Review Of The September 30th Slamfest.

*NOTE: The following are the opinions of the person providing them, and are protected under the Canadian Charter Of Rights And Freedoms, Section 2 B.

**Note: All possible research has been done regarding the incident readers will read about when they come to the section about Armed and Hammered.

Recently, I noticed Sunday Slamfest, (the local monthly Punk show in my city), has been happening for 15 months. (And we’re close to another one.)

I say ‘I noticed’ because I’m peculiar person. I know anniversaries and birthdays, but I get busy having fun at events.

The result is the full awe or impact usually hits me after the event in a quiet moment by myself.

(E.g: ‘Wow. This is event 15? That’s amazing. I’m so happy for them and proud.’)

And the above was what I was feeling. I saw the bands who would be playing, who was there, and thought “They’ve done it again. Another great show.”

1st band: At What Cost.

Kicking off the afternoon, and it’s very political undertone, At What Cost went on first.

They’re always fantastic to see, because they always make you think. Their lyrics touch on themes of censorship, economics, oppression, and more.

But at the same time, they are catchy as hell. I dare anyone to listen to songs such as ‘Feels Like 1984’ and not get it stuck in their head.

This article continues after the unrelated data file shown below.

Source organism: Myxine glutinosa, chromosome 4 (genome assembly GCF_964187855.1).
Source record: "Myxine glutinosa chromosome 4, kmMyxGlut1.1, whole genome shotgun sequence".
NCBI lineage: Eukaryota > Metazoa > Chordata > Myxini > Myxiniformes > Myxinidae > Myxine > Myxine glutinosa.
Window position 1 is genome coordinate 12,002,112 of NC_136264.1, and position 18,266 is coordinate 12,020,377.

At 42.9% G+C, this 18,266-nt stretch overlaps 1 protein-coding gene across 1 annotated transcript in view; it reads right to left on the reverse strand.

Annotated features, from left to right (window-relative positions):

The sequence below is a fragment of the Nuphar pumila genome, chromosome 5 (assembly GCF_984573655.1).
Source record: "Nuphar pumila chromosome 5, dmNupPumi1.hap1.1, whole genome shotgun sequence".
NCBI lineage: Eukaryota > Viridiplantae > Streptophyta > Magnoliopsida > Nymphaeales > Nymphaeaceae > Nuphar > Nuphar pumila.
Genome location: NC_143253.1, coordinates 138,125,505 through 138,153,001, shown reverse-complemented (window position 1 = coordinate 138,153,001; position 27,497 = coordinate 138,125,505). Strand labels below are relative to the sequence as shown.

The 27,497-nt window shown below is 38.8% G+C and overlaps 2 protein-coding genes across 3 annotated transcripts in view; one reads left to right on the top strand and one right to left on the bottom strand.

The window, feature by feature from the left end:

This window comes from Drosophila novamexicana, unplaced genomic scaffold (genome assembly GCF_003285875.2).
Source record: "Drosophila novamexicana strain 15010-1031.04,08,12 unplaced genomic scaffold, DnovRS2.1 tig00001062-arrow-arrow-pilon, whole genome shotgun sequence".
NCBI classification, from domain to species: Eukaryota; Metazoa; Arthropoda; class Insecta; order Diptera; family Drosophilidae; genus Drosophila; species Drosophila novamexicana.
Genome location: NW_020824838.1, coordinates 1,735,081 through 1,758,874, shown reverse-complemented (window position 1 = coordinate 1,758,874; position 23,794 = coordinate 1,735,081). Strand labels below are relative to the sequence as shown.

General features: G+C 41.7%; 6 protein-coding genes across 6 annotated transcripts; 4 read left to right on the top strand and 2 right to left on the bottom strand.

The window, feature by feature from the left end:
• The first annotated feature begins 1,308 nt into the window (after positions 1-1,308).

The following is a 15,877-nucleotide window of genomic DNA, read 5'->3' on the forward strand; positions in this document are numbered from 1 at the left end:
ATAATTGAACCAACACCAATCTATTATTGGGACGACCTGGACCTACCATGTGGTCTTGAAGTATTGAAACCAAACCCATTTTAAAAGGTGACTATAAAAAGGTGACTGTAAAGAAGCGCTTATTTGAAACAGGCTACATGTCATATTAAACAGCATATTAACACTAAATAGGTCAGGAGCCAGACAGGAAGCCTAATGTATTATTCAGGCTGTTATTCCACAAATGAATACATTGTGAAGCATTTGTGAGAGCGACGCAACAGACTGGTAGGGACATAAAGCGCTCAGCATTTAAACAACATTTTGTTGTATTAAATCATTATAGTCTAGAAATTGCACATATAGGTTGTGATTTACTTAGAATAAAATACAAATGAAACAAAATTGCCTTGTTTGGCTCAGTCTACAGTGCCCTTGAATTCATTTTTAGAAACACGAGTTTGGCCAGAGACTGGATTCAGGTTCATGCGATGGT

Their musicianship hits just the right level too, being hard-hitting enough to feel like the kick we all need; while being appealing enough to keep anyone interested coming back for another round.

10 out of 10.

 

2nd Band: Gag Order.

Gag Order, to me, are a great example of modern Hardcore.

Most songs clock in at under 3 minutes. The instrumentation is hard-hitting. And while their songs are short, their lyrical content covers so much. Corrupt government, modern technology, lying. (And that’s just what I can think of from my MP3 player.)

They’re really one of those bands you absolutely have to see live. There’s no other way to say it.

You have to see the crowd interaction with your own eyes. You have to feel the instruments humming through the amp and your feet.

But mostly, you have to hear those songs with your own ears.

10 out of 10.

 

3rd Band: Armed and Hammered.

I’ll admit it. When I heard Armed and Hammered would be playing this past Slamfest, I felt my half giddy/half anxious feeling.

Controversy has followed this band ever since 1995. (They were part of an AIDS benefit concert to raise money for the cause. They said  something as part of a routine, and while I can see how people would be hurt, I believe it was part of that routine. I don’t think the band meant any ill-intent, especially when the words are placed with the rest of the routine. But as always, I can’t speak for anyone and they can’t speak for me. I can only know why I do things, and I believe that is true for everyone.)

Now, as for the show I attended, it was eventful and uneventful at the same time. (Which was perfect.)

It was uneventful in the way that no bad controversy happened. (No one misinterpreted anything, no one replaced the Armed and Hammered performance with an R.E.M video, etc.)

And it was eventful in the way that I’ve gotten to see yet another amazing Canadian Punk band. The band has been going, in some form or another, since 1989.

Seeing this band, like seeing any of the Greats, was like seeing a wonder of the world.

10 out of 10.